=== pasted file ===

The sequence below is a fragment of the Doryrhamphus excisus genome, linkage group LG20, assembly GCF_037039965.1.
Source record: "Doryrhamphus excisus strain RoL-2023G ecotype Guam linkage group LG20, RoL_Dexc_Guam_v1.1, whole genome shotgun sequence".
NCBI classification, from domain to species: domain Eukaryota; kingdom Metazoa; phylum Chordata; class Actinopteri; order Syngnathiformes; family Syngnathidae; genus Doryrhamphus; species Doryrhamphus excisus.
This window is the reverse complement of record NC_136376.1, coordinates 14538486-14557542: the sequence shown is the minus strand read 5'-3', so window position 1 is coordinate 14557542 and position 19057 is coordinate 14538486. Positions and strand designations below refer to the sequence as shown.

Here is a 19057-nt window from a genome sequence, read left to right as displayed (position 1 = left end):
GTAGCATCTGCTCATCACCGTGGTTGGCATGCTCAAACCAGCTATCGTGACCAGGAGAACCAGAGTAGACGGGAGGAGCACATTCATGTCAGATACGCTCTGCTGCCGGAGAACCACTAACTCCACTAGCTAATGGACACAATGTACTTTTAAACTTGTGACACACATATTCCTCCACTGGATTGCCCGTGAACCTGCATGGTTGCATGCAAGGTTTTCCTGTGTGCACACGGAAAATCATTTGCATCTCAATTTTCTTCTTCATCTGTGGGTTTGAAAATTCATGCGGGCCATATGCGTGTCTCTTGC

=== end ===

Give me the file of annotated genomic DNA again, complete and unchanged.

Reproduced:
The sequence below is a fragment of the Doryrhamphus excisus genome, linkage group LG20, assembly GCF_037039965.1.
Source record: "Doryrhamphus excisus strain RoL-2023G ecotype Guam linkage group LG20, RoL_Dexc_Guam_v1.1, whole genome shotgun sequence".
NCBI classification, from domain to species: domain Eukaryota; kingdom Metazoa; phylum Chordata; class Actinopteri; order Syngnathiformes; family Syngnathidae; genus Doryrhamphus; species Doryrhamphus excisus.
This window is the reverse complement of record NC_136376.1, coordinates 14538486-14557542: the sequence shown is the minus strand read 5'-3', so window position 1 is coordinate 14557542 and position 19057 is coordinate 14538486. Positions and strand designations below refer to the sequence as shown.

Here is a 19057-nt window from a genome sequence, read left to right as displayed (position 1 = left end):
GTAGCATCTGCTCATCACCGTGGTTGGCATGCTCAAACCAGCTATCGTGACCAGGAGAACCAGAGTAGACGGGAGGAGCACATTCATGTCAGATACGCTCTGCTGCCGGAGAACCACTAACTCCACTAGCTAATGGACACAATGTACTTTTAAACTTGTGACACACATATTCCTCCACTGGATTGCCCGTGAACCTGCATGGTTGCATGCAAGGTTTTCCTGTGTGCACACGGAAAATCATTTGCATCTCAATTTTCTTCTTCATCTGTGGGTTTGAAAATTCATGCGGGCCATATGCGTGTCTCTTGC